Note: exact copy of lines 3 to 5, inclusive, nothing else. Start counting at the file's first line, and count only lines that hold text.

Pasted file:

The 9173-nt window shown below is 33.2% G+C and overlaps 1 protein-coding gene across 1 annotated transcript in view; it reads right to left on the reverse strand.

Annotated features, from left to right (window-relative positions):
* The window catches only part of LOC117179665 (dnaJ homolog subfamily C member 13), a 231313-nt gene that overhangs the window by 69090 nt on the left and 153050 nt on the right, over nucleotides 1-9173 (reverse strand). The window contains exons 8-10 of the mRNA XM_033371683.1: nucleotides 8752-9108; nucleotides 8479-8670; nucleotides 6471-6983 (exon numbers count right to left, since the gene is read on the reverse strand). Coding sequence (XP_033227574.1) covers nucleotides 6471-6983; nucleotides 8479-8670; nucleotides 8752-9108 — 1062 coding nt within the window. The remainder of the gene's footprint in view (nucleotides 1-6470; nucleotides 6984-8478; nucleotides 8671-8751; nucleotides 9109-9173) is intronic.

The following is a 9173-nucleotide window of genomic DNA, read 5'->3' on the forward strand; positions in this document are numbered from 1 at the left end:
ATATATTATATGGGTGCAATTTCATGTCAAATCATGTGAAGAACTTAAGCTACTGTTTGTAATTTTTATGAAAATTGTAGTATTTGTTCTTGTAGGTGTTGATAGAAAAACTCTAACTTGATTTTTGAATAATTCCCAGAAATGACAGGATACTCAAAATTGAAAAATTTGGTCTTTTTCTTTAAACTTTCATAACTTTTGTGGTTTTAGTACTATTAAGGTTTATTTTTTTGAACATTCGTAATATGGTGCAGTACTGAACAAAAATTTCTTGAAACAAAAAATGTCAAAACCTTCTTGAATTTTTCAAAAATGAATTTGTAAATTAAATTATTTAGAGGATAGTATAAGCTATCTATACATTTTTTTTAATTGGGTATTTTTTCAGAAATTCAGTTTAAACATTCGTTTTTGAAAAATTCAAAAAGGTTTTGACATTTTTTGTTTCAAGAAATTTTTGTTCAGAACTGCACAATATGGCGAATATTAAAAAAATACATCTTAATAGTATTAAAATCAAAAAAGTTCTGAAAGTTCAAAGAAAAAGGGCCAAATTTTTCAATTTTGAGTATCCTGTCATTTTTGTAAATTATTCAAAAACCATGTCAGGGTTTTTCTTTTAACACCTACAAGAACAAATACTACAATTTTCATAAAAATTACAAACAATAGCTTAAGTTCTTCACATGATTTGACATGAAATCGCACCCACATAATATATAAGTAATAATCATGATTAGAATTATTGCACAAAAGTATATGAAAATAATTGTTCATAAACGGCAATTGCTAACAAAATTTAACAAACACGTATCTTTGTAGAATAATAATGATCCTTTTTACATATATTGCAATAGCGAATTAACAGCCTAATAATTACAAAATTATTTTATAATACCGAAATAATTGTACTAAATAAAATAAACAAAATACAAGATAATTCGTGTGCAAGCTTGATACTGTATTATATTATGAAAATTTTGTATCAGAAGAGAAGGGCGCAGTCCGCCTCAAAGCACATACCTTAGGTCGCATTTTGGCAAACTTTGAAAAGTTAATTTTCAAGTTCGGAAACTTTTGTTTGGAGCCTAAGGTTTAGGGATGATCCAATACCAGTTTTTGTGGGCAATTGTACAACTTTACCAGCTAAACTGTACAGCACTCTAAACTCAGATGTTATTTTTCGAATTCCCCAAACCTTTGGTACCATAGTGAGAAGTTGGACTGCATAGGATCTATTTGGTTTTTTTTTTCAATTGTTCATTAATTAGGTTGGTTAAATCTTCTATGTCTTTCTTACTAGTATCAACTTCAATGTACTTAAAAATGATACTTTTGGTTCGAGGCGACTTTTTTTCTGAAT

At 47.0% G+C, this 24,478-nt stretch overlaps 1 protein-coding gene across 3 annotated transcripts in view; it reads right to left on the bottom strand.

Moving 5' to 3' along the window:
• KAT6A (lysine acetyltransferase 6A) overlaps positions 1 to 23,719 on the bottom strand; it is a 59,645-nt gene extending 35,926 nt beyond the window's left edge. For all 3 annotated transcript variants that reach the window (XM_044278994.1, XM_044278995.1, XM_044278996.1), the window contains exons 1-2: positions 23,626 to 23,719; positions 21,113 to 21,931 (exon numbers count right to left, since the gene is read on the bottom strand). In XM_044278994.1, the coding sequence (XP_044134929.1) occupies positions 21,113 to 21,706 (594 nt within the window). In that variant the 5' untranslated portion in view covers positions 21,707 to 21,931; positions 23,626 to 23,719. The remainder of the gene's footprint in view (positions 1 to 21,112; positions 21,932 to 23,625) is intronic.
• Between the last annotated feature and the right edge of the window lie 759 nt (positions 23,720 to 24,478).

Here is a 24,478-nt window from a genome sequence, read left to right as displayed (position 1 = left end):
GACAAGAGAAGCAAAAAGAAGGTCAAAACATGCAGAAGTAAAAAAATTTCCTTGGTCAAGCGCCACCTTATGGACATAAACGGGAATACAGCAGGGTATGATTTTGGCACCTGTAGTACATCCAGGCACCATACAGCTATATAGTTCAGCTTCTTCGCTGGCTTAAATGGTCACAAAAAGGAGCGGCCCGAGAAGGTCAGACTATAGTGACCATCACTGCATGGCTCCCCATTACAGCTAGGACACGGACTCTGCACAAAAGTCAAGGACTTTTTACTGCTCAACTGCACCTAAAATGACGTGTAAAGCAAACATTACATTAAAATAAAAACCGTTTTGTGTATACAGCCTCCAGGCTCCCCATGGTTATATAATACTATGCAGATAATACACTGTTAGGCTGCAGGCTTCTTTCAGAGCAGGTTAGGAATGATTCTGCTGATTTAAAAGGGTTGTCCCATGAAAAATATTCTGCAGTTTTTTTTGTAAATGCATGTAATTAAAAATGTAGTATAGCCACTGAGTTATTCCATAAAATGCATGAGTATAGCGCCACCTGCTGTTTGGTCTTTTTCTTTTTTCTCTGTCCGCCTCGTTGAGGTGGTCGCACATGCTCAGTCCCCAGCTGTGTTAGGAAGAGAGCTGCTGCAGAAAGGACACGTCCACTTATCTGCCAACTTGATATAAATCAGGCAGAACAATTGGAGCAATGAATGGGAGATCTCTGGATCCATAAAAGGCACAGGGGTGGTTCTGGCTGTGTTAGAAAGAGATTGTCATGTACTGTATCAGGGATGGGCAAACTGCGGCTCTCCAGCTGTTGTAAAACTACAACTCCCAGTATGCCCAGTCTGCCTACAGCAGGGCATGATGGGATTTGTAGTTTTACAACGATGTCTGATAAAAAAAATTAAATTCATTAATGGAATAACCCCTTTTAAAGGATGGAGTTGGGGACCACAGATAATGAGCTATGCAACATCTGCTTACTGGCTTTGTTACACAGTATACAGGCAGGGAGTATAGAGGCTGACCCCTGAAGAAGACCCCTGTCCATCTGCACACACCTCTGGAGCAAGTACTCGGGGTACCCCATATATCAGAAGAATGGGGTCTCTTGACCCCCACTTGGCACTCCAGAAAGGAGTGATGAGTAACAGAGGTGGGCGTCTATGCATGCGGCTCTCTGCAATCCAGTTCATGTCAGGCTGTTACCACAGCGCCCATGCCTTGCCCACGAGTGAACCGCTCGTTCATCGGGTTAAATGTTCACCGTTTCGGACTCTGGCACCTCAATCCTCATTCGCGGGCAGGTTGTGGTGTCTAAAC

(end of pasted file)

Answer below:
* The window catches only part of LOC117179665 (dnaJ homolog subfamily C member 13), a 231313-nt gene that overhangs the window by 69090 nt on the left and 153050 nt on the right, over nucleotides 1-9173 (reverse strand). The window contains exons 8-10 of the mRNA XM_033371683.1: nucleotides 8752-9108; nucleotides 8479-8670; nucleotides 6471-6983 (exon numbers count right to left, since the gene is read on the reverse strand). Coding sequence (XP_033227574.1) covers nucleotides 6471-6983; nucleotides 8479-8670; nucleotides 8752-9108 — 1062 coding nt within the window. The remainder of the gene's footprint in view (nucleotides 1-6470; nucleotides 6984-8478; nucleotides 8671-8751; nucleotides 9109-9173) is intronic.

The following is a 9173-nucleotide window of genomic DNA, read 5'->3' on the forward strand; positions in this document are numbered from 1 at the left end:
ATATATTATATGGGTGCAATTTCATGTCAAATCATGTGAAGAACTTAAGCTACTGTTTGTAATTTTTATGAAAATTGTAGTATTTGTTCTTGTAGGTGTTGATAGAAAAACTCTAACTTGATTTTTGAATAATTCCCAGAAATGACAGGATACTCAAAATTGAAAAATTTGGTCTTTTTCTTTAAACTTTCATAACTTTTGTGGTTTTAGTACTATTAAGGTTTATTTTTTTGAACATTCGTAATATGGTGCAGTACTGAACAAAAATTTCTTGAAACAAAAAATGTCAAAACCTTCTTGAATTTTTCAAAAATGAATTTGTAAATTAAATTATTTAGAGGATAGTATAAGCTATCTATACATTTTTTTTAATTGGGTATTTTTTCAGAAATTCAGTTTAAACATTCGTTTTTGAAAAATTCAAAAAGGTTTTGACATTTTTTGTTTCAAGAAATTTTTGTTCAGAACTGCACAATATGGCGAATATTAAAAAAATACATCTTAATAGTATTAAAATCAAAAAAGTTCTGAAAGTTCAAAGAAAAAGGGCCAAATTTTTCAATTTTGAGTATCCTGTCATTTTTGTAAATTATTCAAAAACCATGTCAGGGTTTTTCTTTTAACACCTACAAGAACAAATACTACAATTTTCATAAAAATTACAAACAATAGCTTAAGTTCTTCACATGATTTGACATGAAATCGCACCCACATAATATATAAGTAATAATCATGATTAGAATTATTGCACAAAAGTATATGAAAATAATTGTTCATAAACGGCAATTGCTAACAAAATTTAACAAACACGTATCTTTGTAGAATAATAATGATCCTTTTTACATATATTGCAATAGCGAATTAACAGCCTAATAATTACAAAATTATTTTATAATACCGAAATAATTGTACTAAATAAAATAAACAAAATACAAGATAATTCGTGTGCAAGCTTGATACTGTATTATATTATGAAAATTTTGTATCAGAAGAGAAGGGCGCAGTCCGCCTCAAAGCACATACCTTAGGTCGCATTTTGGCAAACTTTGAAAAGTTAATTTTCAAGTTCGGAAACTTTTGTTTGGAGCCTAAGGTTTAGGGATGATCCAATACCAGTTTTTGTGGGCAATTGTACAACTTTACCAGCTAAACTGTACAGCACTCTAAACTCAGATGTTATTTTTCGAATTCCCCAAACCTTTGGTACCATAGTGAGAAGTTGGACTGCATAGGATCTATTTGGTTTTTTTTTTCAATTGTTCATTAATTAGGTTGGTTAAATCTTCTATGTCTTTCTTACTAGTATCAACTTCAATGTACTTAAAAATGATACTTTTGGTTCGAGGCGACTTTTTTTCTGAAT